“The two most likely revenue sources appear to be [hotel] taxes and an increase in parking fees in Salt Lake City,” according to the Zions report.
Salt Lake County spokeswoman Michelle Schmitt said in response to a request for comment on the analysis: “UTA and the city made a commitment, so we need to see what they can come up with.”
County residents paid through vehicle registration fees in 2008, when Salt Lake City was short $35 million to complete the $350 million extension.
The city had planned to use available airport funds but was disallowed by legislation — still in effect — sponsored by Sen. Curtis Bramble, R-Provo, under pressure from Delta Air Lines.
Zions wrote that if Bramble’s language was removed from state law, the airport could fully fund the TRAX extension with a 10 percent increase in parking fees.
Bramble said he would be amenable to that if “the facts warranted it” but that he would want to review ridership numbers.
UTA did not have readily available numbers for the airport portion of the Green Line, which runs east from West Valley into downtown Salt Lake, then west to its last stop at the airport. Through the end of April, rides along the entire line were on pace for about 4.5 million in 2017, slightly down from 4.7 million in 2016, which had dipped from 4.9 million in 2015 and nearly 5 million in 2014.
Salt Lake City Council members, for their part, have made few public comments but have privately expressed a willingness to support some level of city funding while feeling unease that the state — angling for a slice of airport revenues — might step in to fill the gap instead.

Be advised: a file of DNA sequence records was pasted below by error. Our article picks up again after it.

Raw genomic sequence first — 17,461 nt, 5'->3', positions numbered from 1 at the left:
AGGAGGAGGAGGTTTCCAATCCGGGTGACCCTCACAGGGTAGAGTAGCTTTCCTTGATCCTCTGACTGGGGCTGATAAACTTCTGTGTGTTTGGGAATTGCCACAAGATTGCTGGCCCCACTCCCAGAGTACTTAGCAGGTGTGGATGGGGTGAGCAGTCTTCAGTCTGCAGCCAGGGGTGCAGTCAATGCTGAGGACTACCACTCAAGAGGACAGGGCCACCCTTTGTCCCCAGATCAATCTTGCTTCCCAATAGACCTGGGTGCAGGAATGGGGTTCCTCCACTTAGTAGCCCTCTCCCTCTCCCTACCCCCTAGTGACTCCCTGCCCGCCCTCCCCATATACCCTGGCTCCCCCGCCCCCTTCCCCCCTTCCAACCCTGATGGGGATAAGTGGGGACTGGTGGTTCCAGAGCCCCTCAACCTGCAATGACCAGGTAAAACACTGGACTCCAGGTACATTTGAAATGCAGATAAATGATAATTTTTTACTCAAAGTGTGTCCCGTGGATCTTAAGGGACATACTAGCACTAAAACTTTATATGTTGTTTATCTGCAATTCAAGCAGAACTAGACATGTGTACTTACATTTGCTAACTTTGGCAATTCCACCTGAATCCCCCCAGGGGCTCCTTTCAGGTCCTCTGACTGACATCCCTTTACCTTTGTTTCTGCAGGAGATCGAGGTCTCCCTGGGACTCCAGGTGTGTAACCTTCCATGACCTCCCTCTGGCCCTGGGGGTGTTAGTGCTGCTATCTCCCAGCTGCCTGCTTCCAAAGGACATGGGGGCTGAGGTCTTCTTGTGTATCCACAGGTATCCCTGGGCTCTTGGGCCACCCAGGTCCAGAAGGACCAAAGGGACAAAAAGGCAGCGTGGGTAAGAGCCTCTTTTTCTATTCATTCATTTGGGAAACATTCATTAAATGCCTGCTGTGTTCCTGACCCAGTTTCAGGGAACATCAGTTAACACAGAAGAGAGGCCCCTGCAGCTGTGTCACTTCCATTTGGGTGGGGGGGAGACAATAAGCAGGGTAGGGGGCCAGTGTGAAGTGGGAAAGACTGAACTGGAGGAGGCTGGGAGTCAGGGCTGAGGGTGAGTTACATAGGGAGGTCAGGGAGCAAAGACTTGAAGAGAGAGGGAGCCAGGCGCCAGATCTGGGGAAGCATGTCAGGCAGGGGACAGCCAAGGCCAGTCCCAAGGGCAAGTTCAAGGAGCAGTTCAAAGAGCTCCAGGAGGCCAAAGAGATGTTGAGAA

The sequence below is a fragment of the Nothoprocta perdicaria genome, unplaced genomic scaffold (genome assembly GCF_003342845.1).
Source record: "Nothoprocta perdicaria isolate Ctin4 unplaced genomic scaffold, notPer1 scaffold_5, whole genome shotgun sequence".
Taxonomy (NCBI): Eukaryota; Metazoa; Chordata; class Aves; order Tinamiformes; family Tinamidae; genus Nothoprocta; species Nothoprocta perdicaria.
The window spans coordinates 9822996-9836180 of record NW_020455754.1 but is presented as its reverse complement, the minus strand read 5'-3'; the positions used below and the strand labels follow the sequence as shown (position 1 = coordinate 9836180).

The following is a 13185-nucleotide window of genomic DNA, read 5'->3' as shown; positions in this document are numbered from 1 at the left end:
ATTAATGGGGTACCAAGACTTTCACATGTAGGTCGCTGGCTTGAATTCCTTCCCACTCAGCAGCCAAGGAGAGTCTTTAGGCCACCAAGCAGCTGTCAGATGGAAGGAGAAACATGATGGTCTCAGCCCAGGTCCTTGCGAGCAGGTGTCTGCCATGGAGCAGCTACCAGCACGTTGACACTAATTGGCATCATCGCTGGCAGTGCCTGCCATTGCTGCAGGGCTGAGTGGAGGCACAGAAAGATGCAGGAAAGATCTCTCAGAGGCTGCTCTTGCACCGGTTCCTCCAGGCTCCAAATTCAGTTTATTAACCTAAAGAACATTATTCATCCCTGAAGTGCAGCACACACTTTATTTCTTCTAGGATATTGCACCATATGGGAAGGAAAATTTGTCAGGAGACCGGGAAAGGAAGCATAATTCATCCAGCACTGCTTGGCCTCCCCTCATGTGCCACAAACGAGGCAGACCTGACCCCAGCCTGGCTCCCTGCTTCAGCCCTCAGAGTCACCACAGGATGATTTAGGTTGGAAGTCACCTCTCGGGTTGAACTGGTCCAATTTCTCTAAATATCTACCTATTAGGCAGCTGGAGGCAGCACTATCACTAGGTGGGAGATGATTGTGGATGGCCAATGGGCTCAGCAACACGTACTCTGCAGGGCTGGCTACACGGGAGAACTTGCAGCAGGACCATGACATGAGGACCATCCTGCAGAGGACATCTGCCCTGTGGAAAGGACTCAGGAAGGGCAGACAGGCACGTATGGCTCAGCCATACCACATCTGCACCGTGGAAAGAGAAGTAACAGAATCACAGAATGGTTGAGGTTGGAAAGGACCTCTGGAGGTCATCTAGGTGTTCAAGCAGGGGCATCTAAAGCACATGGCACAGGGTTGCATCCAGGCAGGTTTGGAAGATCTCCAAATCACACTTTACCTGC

A December email that Salt Lake City legislative adviser Lynn Pace wrote to lobbyists said he’d met with the council and that “they made it very clear” that they didn’t want Pace or city lobbyists to bring up the TRAX relocation to legislators.
Said City Councilman Derek Kitchen: “Maybe at the intellectual level, it might make sense to think of the state as a partner here, but in practicality, if we pull the state in, we risk losing our asset. If we really want this, the city needs to explore all the options that are within our control.”
Kitchen added that he’s “begging” to be included in the conversation.
“I think this has become a political issue, which is unfortunate, because I don’t know that there’s a single person out there who doesn’t think that TRAX should be extended all the way through the airport.”